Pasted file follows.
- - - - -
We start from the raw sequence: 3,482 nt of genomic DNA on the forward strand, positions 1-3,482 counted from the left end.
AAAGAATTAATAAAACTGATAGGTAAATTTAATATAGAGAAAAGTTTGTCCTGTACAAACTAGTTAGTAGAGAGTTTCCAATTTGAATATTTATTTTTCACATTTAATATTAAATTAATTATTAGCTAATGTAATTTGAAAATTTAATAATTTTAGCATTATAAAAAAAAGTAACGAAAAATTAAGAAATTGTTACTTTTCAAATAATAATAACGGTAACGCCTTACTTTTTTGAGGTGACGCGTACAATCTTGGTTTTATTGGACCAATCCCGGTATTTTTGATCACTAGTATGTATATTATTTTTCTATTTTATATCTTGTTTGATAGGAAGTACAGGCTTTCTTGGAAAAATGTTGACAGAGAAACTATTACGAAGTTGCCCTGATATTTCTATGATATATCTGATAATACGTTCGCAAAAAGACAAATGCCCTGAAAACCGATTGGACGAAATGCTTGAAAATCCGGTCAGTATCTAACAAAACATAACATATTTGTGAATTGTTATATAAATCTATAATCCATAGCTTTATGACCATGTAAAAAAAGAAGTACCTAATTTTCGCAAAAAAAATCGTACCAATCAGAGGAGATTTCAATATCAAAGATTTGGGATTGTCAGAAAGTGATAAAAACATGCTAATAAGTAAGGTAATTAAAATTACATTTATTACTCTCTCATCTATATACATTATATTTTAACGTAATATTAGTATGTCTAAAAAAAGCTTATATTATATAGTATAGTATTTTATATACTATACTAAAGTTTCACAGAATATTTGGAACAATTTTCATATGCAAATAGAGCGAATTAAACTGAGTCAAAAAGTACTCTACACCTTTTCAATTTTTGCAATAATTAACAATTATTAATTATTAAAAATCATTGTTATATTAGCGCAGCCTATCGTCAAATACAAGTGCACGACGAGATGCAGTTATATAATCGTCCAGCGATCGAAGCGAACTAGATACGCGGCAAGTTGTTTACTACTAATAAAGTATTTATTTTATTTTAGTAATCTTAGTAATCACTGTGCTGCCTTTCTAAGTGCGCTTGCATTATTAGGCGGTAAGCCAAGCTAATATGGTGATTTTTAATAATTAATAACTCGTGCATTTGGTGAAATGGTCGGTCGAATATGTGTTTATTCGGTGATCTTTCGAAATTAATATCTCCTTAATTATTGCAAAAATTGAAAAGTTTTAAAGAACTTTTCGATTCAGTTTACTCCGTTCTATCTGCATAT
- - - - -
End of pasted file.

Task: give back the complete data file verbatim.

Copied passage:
We start from the raw sequence: 3,482 nt of genomic DNA on the forward strand, positions 1-3,482 counted from the left end.
AAAGAATTAATAAAACTGATAGGTAAATTTAATATAGAGAAAAGTTTGTCCTGTACAAACTAGTTAGTAGAGAGTTTCCAATTTGAATATTTATTTTTCACATTTAATATTAAATTAATTATTAGCTAATGTAATTTGAAAATTTAATAATTTTAGCATTATAAAAAAAAGTAACGAAAAATTAAGAAATTGTTACTTTTCAAATAATAATAACGGTAACGCCTTACTTTTTTGAGGTGACGCGTACAATCTTGGTTTTATTGGACCAATCCCGGTATTTTTGATCACTAGTATGTATATTATTTTTCTATTTTATATCTTGTTTGATAGGAAGTACAGGCTTTCTTGGAAAAATGTTGACAGAGAAACTATTACGAAGTTGCCCTGATATTTCTATGATATATCTGATAATACGTTCGCAAAAAGACAAATGCCCTGAAAACCGATTGGACGAAATGCTTGAAAATCCGGTCAGTATCTAACAAAACATAACATATTTGTGAATTGTTATATAAATCTATAATCCATAGCTTTATGACCATGTAAAAAAAGAAGTACCTAATTTTCGCAAAAAAAATCGTACCAATCAGAGGAGATTTCAATATCAAAGATTTGGGATTGTCAGAAAGTGATAAAAACATGCTAATAAGTAAGGTAATTAAAATTACATTTATTACTCTCTCATCTATATACATTATATTTTAACGTAATATTAGTATGTCTAAAAAAAGCTTATATTATATAGTATAGTATTTTATATACTATACTAAAGTTTCACAGAATATTTGGAACAATTTTCATATGCAAATAGAGCGAATTAAACTGAGTCAAAAAGTACTCTACACCTTTTCAATTTTTGCAATAATTAACAATTATTAATTATTAAAAATCATTGTTATATTAGCGCAGCCTATCGTCAAATACAAGTGCACGACGAGATGCAGTTATATAATCGTCCAGCGATCGAAGCGAACTAGATACGCGGCAAGTTGTTTACTACTAATAAAGTATTTATTTTATTTTAGTAATCTTAGTAATCACTGTGCTGCCTTTCTAAGTGCGCTTGCATTATTAGGCGGTAAGCCAAGCTAATATGGTGATTTTTAATAATTAATAACTCGTGCATTTGGTGAAATGGTCGGTCGAATATGTGTTTATTCGGTGATCTTTCGAAATTAATATCTCCTTAATTATTGCAAAAATTGAAAAGTTTTAAAGAACTTTTCGATTCAGTTTACTCCGTTCTATCTGCATAT